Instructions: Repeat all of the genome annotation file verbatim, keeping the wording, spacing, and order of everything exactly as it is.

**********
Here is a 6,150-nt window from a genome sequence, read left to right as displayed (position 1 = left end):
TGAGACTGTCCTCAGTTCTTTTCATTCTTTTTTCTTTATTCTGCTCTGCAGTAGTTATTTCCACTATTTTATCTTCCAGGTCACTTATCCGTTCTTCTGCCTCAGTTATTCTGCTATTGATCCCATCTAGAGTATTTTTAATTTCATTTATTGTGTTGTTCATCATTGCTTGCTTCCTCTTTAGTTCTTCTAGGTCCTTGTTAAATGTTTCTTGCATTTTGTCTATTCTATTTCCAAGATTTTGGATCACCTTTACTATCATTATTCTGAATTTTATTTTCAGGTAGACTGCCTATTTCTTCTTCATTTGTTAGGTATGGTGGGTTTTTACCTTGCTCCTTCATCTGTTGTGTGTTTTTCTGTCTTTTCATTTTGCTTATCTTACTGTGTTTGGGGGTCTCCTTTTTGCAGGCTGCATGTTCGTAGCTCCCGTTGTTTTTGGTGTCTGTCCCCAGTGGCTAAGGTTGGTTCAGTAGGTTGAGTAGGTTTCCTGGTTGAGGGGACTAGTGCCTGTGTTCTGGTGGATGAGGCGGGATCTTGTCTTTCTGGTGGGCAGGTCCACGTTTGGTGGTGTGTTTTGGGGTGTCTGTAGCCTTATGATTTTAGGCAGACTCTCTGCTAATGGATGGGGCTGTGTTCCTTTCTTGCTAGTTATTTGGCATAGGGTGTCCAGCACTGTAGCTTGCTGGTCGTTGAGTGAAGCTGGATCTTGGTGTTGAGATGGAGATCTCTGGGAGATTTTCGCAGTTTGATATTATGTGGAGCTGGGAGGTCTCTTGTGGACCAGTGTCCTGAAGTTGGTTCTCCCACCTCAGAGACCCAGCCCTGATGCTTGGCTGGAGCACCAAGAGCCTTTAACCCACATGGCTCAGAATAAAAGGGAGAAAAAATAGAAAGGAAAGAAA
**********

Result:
Here is a 6,150-nt window from a genome sequence, read left to right as displayed (position 1 = left end):
TGAGACTGTCCTCAGTTCTTTTCATTCTTTTTTCTTTATTCTGCTCTGCAGTAGTTATTTCCACTATTTTATCTTCCAGGTCACTTATCCGTTCTTCTGCCTCAGTTATTCTGCTATTGATCCCATCTAGAGTATTTTTAATTTCATTTATTGTGTTGTTCATCATTGCTTGCTTCCTCTTTAGTTCTTCTAGGTCCTTGTTAAATGTTTCTTGCATTTTGTCTATTCTATTTCCAAGATTTTGGATCACCTTTACTATCATTATTCTGAATTTTATTTTCAGGTAGACTGCCTATTTCTTCTTCATTTGTTAGGTATGGTGGGTTTTTACCTTGCTCCTTCATCTGTTGTGTGTTTTTCTGTCTTTTCATTTTGCTTATCTTACTGTGTTTGGGGGTCTCCTTTTTGCAGGCTGCATGTTCGTAGCTCCCGTTGTTTTTGGTGTCTGTCCCCAGTGGCTAAGGTTGGTTCAGTAGGTTGAGTAGGTTTCCTGGTTGAGGGGACTAGTGCCTGTGTTCTGGTGGATGAGGCGGGATCTTGTCTTTCTGGTGGGCAGGTCCACGTTTGGTGGTGTGTTTTGGGGTGTCTGTAGCCTTATGATTTTAGGCAGACTCTCTGCTAATGGATGGGGCTGTGTTCCTTTCTTGCTAGTTATTTGGCATAGGGTGTCCAGCACTGTAGCTTGCTGGTCGTTGAGTGAAGCTGGATCTTGGTGTTGAGATGGAGATCTCTGGGAGATTTTCGCAGTTTGATATTATGTGGAGCTGGGAGGTCTCTTGTGGACCAGTGTCCTGAAGTTGGTTCTCCCACCTCAGAGACCCAGCCCTGATGCTTGGCTGGAGCACCAAGAGCCTTTAACCCACATGGCTCAGAATAAAAGGGAGAAAAAATAGAAAGGAAAGAAA